Glossary of seafood terms from Seafood Handbook: The comprehensive guide to SOURCING, BUYING and PREPARATION, brought to you by the editors of SeaFood Business magazine. Browse terms below and be sure to explore the Seafood Handbook.
Chemicals used in processing seafood to help retain moisture and improve appearance. Also called dips. Any additives used must be listed on product labels. Excessive use of some additives may cause toughening of seafood products or produce off-odors during cooking.
Finfish or shellfish raised in fresh or saltwater pens or ponds or on growing surfaces such as ropes or posts. “Farmed” seafood is grown in highly controlled conditions where water and feed quality can be closely monitored to ensure peak production and quality.
Small undeveined, breaded shrimp ranging in size from 40 to over 100–count per pound. Also called “mini–shrimp” or “mini–rounds.”
A mixture of dry ingredients (such as flours or starches) and water in a ratio suitable for coating.
Sometimes referred to as batter–fried. Products that have been coated in batter and then immersed in hot oil to secure the batter. These products are then usually frozen.
Deterioration in the belly cavity due to enzyme action bisulfite (sodium bisulfite). Also called shrimp dip and shrimp powder. Used mostly by shrimp trawlers to prevent melanosis, or black spot.
A darkening between a shrimp shell and the tail muscle; it develops as the product deteriorates. It is more properly known as melanosis.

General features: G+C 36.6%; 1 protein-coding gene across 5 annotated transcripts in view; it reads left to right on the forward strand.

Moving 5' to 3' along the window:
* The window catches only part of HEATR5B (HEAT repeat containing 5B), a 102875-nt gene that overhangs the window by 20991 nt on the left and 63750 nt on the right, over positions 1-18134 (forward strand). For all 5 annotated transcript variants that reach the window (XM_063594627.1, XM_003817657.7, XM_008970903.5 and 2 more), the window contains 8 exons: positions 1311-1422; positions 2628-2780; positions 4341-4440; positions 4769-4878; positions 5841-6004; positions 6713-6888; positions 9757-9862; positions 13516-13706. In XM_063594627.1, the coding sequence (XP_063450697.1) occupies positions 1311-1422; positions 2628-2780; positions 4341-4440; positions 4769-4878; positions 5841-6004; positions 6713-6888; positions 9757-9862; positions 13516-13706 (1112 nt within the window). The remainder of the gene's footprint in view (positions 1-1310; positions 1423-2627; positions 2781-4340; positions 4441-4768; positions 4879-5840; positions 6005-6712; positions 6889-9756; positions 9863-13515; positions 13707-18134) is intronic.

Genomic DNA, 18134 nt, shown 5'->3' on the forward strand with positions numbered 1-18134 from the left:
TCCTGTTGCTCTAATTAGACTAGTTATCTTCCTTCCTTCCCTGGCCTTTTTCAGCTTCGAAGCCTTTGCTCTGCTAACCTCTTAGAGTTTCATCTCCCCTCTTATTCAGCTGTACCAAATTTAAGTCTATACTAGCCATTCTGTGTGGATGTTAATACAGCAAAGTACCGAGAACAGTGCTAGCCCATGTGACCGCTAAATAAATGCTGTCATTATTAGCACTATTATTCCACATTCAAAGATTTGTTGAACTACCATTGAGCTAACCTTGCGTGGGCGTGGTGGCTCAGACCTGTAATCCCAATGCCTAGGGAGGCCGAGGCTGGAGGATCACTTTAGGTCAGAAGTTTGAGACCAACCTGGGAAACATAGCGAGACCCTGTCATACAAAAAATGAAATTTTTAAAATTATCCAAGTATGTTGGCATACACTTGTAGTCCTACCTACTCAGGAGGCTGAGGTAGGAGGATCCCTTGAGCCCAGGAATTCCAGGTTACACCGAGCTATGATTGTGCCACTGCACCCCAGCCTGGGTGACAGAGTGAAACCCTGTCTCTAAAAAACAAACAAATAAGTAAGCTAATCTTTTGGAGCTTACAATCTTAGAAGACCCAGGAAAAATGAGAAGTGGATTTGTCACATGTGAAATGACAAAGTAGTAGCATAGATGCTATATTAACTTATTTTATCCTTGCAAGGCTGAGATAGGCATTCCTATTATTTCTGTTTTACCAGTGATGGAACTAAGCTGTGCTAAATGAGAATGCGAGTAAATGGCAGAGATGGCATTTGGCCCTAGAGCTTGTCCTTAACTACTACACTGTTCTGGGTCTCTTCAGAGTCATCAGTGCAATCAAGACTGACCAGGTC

Freezing by circulating cold air over batched product placed in trays or racks. Continuous operations are available with rotating belts or spiral screens.
Cutting an artery behind the gills while the fish is still alive; bleeding, properly done, improves quality and shelf life of fish.
A procedure of the U.S. Food and Drug Administration that requires automatic detention of imported products and 100 percent approval by the FDA before distribution in the United States.
Frozen, compressed slabs of fish fillets, usually without skin and bone, used as raw material for value–added products. Blocks usually weigh 16 1/2 pounds.
All primary bones have been removed, although some secondary bones may remain.
A fillet cut that removes most of the nape and leaves a small portion of the pinbones, which break down when cooked and become indistinguishable from the rest of the fillet.
A food component consisting of flour, bread crumbs, cracked meal or a blend of flour and other ingredients used as a coating.